Shakespearean Sonnet The walls around me are dark and dirty The doorways are open, but barred with steel The others are young, but look like thirty I look around, I question what is real I feel as if I do not belong here Clothed in white and black, life seems rather plain The expressions are subtle, hiding fear The inside is windowless filled with pain I question the motives, the reasons why Sadly, I may never understand him Yet here I am, is my life one big lie? Every day I see the one man named Tim Even this close, I feel so far away Still, I will never forget my Father. By Alexander Hill

Lost One Running She’s always on the run around, She always wanna run around, Keep on the streets like rolling stone. Sullied and alone She opens up her heart, body parts, and soul to the unknown, Then lies prettily to herself to better days and nights, Shameful and alone, she went seeking for a piece of sanity to call her own. Broke down and torn, Running around breaks to the ground and graveled at the feet Of a man she barely knows, trying to get something of her own. A taste of bliss, he had his fun, now he’s gone, she’s back on the run. Another city, another man in the back ally, smeared lipstick for a penny, Milk curdles in her belly Mascara runny Running from the woman that she is Running from her sins Trying to find where the real her begins But perhaps she’s lost her Somewhere in the running… By Shannoya Scott

A Friend It was near the Holidays A time for joy and cheer But our homes filled with tears When Linkin Park comes on All I can think of is you I guess it was your favorite I wish you could listen with me But you’re too far now I remember your smile You seemed so happy What went so wrong? I sit here and wonder What you are doing Since you are not here I imagine you filled with joy As I write this my heart sinks Cause we’ll never see you again I can’t believe it’s been two years Since you chose your friend With his deadly name Suicide! By Ashleigh Cardinal Photo by Seferina Starks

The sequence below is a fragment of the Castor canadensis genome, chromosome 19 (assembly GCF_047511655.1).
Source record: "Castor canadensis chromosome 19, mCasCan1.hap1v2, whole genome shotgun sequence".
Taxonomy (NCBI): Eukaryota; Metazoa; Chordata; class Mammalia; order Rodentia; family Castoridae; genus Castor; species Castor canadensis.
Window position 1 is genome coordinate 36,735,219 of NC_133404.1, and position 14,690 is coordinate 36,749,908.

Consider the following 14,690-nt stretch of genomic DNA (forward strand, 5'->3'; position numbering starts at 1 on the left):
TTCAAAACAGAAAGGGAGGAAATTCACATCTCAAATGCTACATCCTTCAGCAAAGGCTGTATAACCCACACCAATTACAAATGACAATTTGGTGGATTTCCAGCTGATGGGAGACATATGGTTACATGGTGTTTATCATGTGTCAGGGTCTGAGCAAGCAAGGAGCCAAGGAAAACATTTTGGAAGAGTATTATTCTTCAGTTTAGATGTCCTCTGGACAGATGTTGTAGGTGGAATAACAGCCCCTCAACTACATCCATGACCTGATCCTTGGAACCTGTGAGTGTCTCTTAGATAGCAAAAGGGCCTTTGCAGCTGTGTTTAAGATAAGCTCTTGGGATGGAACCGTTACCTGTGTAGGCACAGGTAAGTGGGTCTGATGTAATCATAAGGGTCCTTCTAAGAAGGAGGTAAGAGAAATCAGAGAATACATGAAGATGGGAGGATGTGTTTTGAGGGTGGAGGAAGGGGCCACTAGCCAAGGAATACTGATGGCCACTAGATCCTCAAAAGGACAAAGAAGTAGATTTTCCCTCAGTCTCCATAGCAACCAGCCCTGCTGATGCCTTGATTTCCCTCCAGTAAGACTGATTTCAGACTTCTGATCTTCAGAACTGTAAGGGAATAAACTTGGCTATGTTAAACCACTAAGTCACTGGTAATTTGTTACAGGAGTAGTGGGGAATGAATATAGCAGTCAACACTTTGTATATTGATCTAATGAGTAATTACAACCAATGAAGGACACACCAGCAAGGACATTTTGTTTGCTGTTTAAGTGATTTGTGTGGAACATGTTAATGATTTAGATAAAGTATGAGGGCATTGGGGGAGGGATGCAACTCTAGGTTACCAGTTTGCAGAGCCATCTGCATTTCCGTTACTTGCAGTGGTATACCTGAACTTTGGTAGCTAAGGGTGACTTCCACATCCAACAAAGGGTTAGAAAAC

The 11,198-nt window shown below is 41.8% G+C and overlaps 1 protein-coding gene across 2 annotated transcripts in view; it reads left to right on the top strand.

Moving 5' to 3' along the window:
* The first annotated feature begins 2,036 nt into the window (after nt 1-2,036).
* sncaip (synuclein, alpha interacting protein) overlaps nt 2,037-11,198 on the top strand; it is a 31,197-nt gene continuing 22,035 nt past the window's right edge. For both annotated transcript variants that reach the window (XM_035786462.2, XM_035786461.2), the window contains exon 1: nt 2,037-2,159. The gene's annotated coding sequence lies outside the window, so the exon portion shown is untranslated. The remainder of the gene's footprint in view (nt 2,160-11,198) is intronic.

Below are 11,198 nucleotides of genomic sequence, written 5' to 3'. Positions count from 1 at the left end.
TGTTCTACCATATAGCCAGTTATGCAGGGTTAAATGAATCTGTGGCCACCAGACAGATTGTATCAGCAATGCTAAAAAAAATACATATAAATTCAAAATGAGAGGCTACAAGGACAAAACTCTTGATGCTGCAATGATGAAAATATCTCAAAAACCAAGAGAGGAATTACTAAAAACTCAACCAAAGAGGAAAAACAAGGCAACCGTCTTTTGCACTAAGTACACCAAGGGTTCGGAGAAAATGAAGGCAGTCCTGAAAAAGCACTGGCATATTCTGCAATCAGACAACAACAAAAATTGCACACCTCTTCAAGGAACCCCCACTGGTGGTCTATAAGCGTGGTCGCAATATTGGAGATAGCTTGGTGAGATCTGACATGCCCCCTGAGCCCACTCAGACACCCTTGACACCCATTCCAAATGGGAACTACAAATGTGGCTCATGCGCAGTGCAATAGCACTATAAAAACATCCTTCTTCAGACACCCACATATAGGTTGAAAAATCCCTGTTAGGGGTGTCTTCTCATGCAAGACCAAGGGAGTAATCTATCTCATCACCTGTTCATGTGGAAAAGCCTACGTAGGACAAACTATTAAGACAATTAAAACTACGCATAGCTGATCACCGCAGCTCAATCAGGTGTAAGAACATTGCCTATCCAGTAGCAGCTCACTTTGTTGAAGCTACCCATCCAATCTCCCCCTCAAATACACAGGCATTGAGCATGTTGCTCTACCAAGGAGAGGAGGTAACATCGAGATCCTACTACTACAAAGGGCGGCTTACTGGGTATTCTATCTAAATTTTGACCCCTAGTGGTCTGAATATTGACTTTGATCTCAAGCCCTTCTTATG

The Vampire Goes to College This semester, during the spring of my junior year of college, I made the wise decision to take a class about vampires. I thought it would be simple. Who doesn’t know what a vampire is? I sat there mesmerized in every class, absorbing as much as possible and taking notes. Of course I didn’t believe in vampires, and I would gladly be one of the first to admit it. “Who thinks vampires exist? Be honest,” asked the professor curiously. Naturally, no hands were raised and the class was silent. As I glanced around the room, I noticed a man around my age sitting in the back of the classroom. He had a smirk on his face, like the kind a person with a secret usually has. It was like he had his own inside joke, and as I looked at him all I could think was that I wanted to be included. There was just something about him, but I couldn’t figure out what. Looking around the room, I also noticed that it had the same eerie feel to it as some of the castles in the gothic novels I had read in another class. It felt like I was being watched at all times by something not human at all, but more like something supernatural. Even the building the classroom was in is extremely old. Could this building be haunted? I’m definitely losing my mind. Our reading assignment for the next class was to read John Polidori’s Vampyre. I read it rather easily and recounted the basic events in my head; a handsome man named Lord Ruthven, the vampire, wreaks all kinds of havoc and essentially gets away with murder. I thought the discussion in class would be as simple as the story, but I was wrong. We had to get into groups of two during the next class. My favorite. Everyone in the class had paired up faster than I could count to three, so I was left with the young man in the back of the room. I moved closer to where he was. When I got there, he pulled my chair out for me and smirked again. I couldn’t help but stare. He was handsome, sure, but there was more to it; he had a charismatic, magnetic quality to him. I hated thinking it, but he reminded me of Lord Ruthven. Am I crazy? I think I had too much caffeine. I blurted out, “I don’t know how people didn’t realize Ruthven was a vampire,” to get these absurd thoughts out of my head. He looked at me for what felt like hours while I found myself getting lost in his eyes. I finally snapped out of it when he shifted in his seat. He effortlessly wrote his name on the top of a piece of blank paper in cursive. Hunter Rev. What an interesting name. “I can understand why they thought vampires are real - because they are,” Hunter said. I laughed. “You can’t be serious.” He smirked. “Oh, but I am. Where else would people have gotten all those ideas? Sure, people argue that medicine wasn’t as advanced so vampirism was used to explain away unknown phenomena, but think about it. There’s usually some truth to things like that.” I looked at him blankly, taking in what he said. I wanted to believe it, simply because he said it. Use your brain. Say something. “Then what happened to Lord Ruthven? He got away at the end,” I proposed.